The mundanities of life: Older consumers' views from the National Seniors Social Survey
Our nation is getting older. In 2015 there were over 7.8 million over 50s in Australia, constituting 33% of the population. By 2033 there will be 11.3 million, an increase of 46%. Older Australians are an increasingly financially powerful demographic, with 54% (or $3.4 trillion) of the household wealth in Australia held by people aged 55+. The wealth of older Australians is also growing faster than that of other age groups. As a result, they are a rapidly developing consumer market.For example, over the last decade the consumption of this group accounted for the majority of increases in expenditure on health care and household furnishing and equipment, and significant proportions of increases in expenditure on all recreation spending and clothing and footwear spending.
As well as spending more, older Australians’ expenditure is going on different types of products and services compared with 30 years ago. Shifts towards greater consumption of products and services of a discretionary nature relative to spending on basic needs has been observed.The advancement of the wealth of older Australians and their changing spending patterns signal both the opportunity for brands to maximise the share of the growing purchasing power of older Australians and the need to engage with these consumers in new, more inclusive ways.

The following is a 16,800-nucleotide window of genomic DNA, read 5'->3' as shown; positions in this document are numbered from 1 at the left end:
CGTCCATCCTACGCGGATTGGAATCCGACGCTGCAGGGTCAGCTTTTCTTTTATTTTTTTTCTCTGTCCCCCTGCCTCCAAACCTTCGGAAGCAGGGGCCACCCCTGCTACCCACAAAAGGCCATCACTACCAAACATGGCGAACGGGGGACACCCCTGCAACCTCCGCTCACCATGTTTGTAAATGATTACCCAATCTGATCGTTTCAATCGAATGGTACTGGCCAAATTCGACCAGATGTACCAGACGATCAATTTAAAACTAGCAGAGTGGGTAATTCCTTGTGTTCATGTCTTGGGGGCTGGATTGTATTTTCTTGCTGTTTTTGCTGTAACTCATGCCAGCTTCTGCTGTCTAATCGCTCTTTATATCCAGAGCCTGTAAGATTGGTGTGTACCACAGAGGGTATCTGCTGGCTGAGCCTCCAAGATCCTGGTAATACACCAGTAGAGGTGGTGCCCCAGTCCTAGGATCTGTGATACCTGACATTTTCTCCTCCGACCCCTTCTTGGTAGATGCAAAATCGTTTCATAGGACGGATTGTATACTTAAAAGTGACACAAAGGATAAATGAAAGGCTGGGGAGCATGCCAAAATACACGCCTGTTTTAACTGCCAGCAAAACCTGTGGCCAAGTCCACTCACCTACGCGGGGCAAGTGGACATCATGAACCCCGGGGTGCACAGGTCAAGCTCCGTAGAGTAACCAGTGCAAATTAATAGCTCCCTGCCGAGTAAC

In the near future brands will, and must, get better at talking to older Australians.The conventional wisdom that marketing activities are best targeted towards young people is inaccurate and may be based on ageist ideas about older people. Interest in the 50+ demographic will continue to increase as their purchasing power becomes more apparent.However, it will take a significant change in mindset from sections of the marketing and advertising community as well as the clients they serve. It remains to be seen which brands have the foresight and agility to respond to changing demography of their customer base in the coming decades.
This report presents findings from a recent survey which considered older consumers’ satisfaction with a range of products and services. Conclusions are drawn, based on reports of satisfaction with different products and services, about areas in which older consumers’ needs are not being met and how brands and services can seek to optimally cater to older Australians.